Chhattisgarh

Introduction:

Chhattisgarh is a state in central India that was formed on November 1, 2000 out of 16 districts from the state of Madhya Pradesh. It is bordered by the states of Uttar Pradesh to the north, Odisha and Jharkhand to the east, Telangana to the south, and Maharashtra and Madhya Pradesh to the west. Chhattisgarh is the tenth largest state by area and its capital is Raipur.

Demographics:

According to the 2011 census, Chhattisgarh has a population of 25.5 million people. Around three-fourths of the population (76.76%) lives in rural areas while the rest of the population (23.24%) lives in urban areas. Scheduled Castes and Scheduled Tribes constitute more than50% of the state’s population.  The majority of the population practices Hinduism (93.25%) followed by Islam (2.02%). Other religions practiced in the state include Christianity, Buddhism, Sikhism and Jainism. The state has a sex ratio of 991 per 1000 males, which is above the national average of 940 females per 1000 males. In the rural areas, the sex ratio is 1001 per 1000 males whereas it is 956 per 1000 males in the urban areas. The average literacy rate in Chhattisgarh is 70.28%. Urban areas have a higher rate of literacy of 90.58% compared to a literacy rate of 66% in rural areas. The official language of Chhattisgarh and the most widely spoken is Hindi, followed by Chhattisgarhi.

Economy:

While agriculture is one of the main activities, there are other key industries like mining, iron and steel, cement, power, IT and biotechnology that drive the economy of Chhattisgarh. In 2014-2015, Chhattisgarh had an annual gross state domestic product (GDSP) of Rs. 2.2 lakh crore and had a growth rate of 7%. Chhattisgarh is one of the few states in India that has surplus power and the Korba district in is known as the power capital of India. Chhattisgarh is rich in mineral resources and is the leading producer of coal, iron ore, bauxite, limestone and dolomite. Coal, iron ore and dolomite account for 22.6 %, 19.8 % and 36.5% of India’s production, respectively. Chhattisgarh is an attractive investment destination and has been acclaimed as one of the best fiscally managed states by the Reserve Bank of India. Furthermore, according to a study by the World Bank and KPMG, Chhattisgarh is ranked fourth among states in India with respect to the ease of doing business and implementation of reforms.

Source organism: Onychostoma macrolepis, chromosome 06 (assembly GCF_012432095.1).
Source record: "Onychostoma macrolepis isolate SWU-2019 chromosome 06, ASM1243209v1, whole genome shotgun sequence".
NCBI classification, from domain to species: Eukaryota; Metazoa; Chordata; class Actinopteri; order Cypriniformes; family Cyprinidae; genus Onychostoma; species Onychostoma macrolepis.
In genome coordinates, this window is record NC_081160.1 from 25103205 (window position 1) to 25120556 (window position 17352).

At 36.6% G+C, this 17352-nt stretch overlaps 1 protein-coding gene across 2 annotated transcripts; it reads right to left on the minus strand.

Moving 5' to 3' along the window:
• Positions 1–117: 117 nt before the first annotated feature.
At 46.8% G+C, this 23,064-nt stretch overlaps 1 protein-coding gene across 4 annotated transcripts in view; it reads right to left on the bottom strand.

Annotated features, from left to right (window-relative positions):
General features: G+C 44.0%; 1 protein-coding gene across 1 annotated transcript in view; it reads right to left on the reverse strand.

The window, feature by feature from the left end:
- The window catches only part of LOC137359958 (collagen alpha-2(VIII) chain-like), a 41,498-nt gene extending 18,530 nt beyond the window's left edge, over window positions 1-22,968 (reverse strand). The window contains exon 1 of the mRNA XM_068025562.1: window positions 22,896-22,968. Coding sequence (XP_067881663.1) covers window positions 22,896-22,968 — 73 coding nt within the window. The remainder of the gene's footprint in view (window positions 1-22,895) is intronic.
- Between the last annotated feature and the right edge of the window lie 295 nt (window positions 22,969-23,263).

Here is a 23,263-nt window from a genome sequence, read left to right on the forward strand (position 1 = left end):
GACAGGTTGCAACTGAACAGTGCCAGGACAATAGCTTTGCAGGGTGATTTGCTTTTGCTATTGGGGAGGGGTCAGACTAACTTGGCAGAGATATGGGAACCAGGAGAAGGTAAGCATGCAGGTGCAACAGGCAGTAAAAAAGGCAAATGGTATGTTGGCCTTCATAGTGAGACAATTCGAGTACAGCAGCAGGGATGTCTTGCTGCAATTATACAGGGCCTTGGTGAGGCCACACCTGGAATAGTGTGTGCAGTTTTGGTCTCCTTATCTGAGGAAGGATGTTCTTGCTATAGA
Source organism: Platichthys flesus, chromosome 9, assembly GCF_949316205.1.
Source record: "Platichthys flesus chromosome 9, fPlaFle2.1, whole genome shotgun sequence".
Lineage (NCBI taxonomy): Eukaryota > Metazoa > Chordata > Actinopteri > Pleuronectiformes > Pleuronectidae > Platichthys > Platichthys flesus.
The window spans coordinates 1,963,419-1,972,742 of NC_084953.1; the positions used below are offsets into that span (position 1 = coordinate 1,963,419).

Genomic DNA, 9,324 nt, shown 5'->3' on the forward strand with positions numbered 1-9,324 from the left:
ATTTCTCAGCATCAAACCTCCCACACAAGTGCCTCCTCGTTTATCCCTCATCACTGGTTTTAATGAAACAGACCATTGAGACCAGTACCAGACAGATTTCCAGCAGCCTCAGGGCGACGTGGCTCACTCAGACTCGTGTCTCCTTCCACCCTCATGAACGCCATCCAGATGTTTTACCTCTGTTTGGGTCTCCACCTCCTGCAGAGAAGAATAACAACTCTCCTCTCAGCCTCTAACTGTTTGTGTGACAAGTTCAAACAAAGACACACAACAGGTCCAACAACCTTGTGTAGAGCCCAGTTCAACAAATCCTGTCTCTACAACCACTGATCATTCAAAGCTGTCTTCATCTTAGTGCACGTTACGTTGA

Politics:

Chhattisgarh, like other states, has a Governor as the nominal head of the state and the Chief Minister (CM) as the head of the Chhattisgarh state legislature. The current Governor of Chhattisgarh is Balram Das Tandon and the current CM is Raman Singh. The Chhattisgarh Legislative Assembly is a unicameral legislature that comprises of 90 Members of Legislative Assembly (MLAs). The main political parties in Chhattisgarh are the BJP, Congress and the Bahujan Samaj Party (BSP). In the last state assembly elections held in 2013, BJP defeated Congress to win 49 seats out of 90, electing Raman Singh as the CM for the third time. 

 

Further reading

Sen, Ilina. (2014). Inside Chhattisgarh: A political memoir. Gurgaon: Penguin Books India.